Monday, May 25, 2009

Oldest Military Blogger. Memorial Day!

My son called this afternoon and wished me a happy
 memorial day and in the same breath asked why 
I neglected posting stuff on my blog for almost a month. 
I told him that I was conflicted.
"Great!" he said, "Write about your conflict 
and why that is so."
I replied, " I've had many experiences that I
 just couldn't write about."
"For instance?" he questioned."
Well, there was a time where I had a detail
 to guard a train out of the city of Cherbourg with a load 
of cigarettes, to the freight yards of Fontainebleau
a famous town, outside of Paris.
The train of 12 cars of the infamous 40 N 8ers that were 
on a narrow gauge track was to leave at the early hours 
of the next morning under great secrecy.
Cigarettes were the foundation of the French monetary system.
Okie, Porter, Lloyd were under my charge to deliver 
this most important cargo to all the impoverished 
Yanks who would use this booty to finance their Wine, Women 
and gambling needs....
Hey, the war was almost over and there were thousands 
of GIs on R and R in Paris without any 
American issued French Francs.
Cigarettes, when available,were in the PX at the 
army price of $1.80 a carton with a 2 carton limit
and could be exchanged in the mainstream civilian population
 for $20.00,  in French currency.
You did not have to be a smoker to buy at the PX 
but you were a fool if you did not make those 
two cartons the highest priority of your agenda.
When we entered the rail yards at our destination, 
during a brief stop, a First Lt. and two enlisted men 
approached me and told me they would take over the train
 and we were relieved.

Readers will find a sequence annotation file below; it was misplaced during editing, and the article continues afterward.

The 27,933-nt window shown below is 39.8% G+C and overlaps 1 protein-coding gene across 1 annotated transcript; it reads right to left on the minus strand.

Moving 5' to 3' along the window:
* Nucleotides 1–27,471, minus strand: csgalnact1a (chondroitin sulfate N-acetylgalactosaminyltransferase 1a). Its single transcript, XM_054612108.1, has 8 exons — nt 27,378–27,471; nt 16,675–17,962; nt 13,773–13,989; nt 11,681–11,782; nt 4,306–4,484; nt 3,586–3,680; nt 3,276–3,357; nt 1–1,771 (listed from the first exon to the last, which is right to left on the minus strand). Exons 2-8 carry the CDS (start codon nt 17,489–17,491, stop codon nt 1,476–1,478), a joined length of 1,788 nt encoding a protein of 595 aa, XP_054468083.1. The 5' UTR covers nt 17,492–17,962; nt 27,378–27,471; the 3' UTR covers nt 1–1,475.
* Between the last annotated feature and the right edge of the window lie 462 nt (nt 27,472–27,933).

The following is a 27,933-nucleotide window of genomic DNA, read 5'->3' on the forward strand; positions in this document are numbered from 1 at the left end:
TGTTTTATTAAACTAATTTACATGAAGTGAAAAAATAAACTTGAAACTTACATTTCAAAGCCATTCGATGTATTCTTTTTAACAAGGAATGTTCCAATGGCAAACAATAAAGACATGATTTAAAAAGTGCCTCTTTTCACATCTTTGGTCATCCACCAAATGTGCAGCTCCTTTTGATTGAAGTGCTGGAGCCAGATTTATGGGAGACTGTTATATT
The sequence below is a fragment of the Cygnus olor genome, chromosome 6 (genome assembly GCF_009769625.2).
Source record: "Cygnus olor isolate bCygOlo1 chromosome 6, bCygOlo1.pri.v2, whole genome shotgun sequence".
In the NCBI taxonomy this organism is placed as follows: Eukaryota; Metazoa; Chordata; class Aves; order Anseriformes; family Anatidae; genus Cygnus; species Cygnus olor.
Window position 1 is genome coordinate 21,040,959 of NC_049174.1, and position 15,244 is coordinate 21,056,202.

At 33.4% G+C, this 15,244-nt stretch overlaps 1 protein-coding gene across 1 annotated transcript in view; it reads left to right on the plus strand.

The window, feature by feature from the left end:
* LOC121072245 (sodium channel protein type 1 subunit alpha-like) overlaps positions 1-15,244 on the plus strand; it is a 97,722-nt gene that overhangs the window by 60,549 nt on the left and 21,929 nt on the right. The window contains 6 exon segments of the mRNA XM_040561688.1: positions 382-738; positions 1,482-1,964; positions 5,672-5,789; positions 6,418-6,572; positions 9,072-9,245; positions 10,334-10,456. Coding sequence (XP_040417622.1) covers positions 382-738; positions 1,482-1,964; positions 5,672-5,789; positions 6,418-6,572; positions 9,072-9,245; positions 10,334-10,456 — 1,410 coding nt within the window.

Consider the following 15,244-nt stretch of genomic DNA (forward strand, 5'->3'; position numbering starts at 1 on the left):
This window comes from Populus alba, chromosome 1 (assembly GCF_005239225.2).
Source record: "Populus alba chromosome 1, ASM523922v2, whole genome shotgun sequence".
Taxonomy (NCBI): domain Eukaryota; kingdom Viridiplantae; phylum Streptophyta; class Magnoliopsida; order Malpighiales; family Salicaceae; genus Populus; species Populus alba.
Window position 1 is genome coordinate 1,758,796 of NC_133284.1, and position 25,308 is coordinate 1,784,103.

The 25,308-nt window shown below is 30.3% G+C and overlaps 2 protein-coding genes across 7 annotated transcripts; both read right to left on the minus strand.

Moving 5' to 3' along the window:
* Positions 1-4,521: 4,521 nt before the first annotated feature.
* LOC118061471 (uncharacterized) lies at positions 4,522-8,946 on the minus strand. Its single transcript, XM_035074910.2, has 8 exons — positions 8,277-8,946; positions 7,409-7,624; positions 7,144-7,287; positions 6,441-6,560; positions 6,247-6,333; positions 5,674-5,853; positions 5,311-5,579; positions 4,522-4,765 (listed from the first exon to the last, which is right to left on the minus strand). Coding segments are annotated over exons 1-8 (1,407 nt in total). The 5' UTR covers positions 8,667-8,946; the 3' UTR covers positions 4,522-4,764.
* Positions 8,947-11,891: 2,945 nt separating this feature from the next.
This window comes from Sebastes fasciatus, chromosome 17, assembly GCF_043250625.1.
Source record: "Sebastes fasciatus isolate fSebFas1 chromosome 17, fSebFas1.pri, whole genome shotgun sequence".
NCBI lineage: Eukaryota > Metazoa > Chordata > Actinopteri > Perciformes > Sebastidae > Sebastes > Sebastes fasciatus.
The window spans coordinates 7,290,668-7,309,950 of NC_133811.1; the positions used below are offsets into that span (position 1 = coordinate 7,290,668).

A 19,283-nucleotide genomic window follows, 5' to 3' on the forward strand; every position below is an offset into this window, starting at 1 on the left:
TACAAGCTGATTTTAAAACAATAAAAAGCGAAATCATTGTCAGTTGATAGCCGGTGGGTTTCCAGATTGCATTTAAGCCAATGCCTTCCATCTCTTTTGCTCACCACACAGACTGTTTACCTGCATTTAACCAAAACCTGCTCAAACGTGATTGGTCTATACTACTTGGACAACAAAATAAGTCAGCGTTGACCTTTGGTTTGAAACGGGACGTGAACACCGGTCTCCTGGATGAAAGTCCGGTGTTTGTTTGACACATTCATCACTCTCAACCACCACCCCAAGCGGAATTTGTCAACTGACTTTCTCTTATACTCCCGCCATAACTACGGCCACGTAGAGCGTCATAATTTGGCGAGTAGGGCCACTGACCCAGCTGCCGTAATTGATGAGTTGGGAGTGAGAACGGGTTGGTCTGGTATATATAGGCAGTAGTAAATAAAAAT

When I asked him for papers after I saluted him smartly, 
the Lt .became irate. 
Putting his hands on his hips near his holster 
he said,"That's an order Sgt."
I turned to look over my shoulder pointing 
to the top of the caboose where Okie was sitting 
with a 50 Caliber machine gun aiming down at us.
The two enlisted men, turned, and walked away....
the Lt. smiled at me and followed them.
Twenty or so minutes later ,the train went deeper 
into the yard and a full chicken Colonel 
and Major released us from duty,, with the proper papers.

That's my conflict !
Who's going to believe this experience!
This is not a story!
There have been references to my Blog as a few "stories" 
Stories are easily written.....These memories are not easy.

"I may be able to think of some experiences 
that are more believable for my Blog later..
so be patient." I explained to my Son,
before I hung up.

After our conversation, which always ends
with, an, "I love you", I thought about the greeting 
of "Happy Memorial Day, Dad."

This day is to remember those who never made it home....
Those, whose efforts are keenly remembered by
 their immediate Family, Friends and loved ones.

It is a Happy Memorial Day for my Son Phil and I. 
We share this moment with you and to remind us  of 
those that cannot.



Anonymous said...

News travels! Since your city's recognition of you as a notable Sr. citizen and being titled "Oldest Military Blogger", your well written articles have gained viewer attention.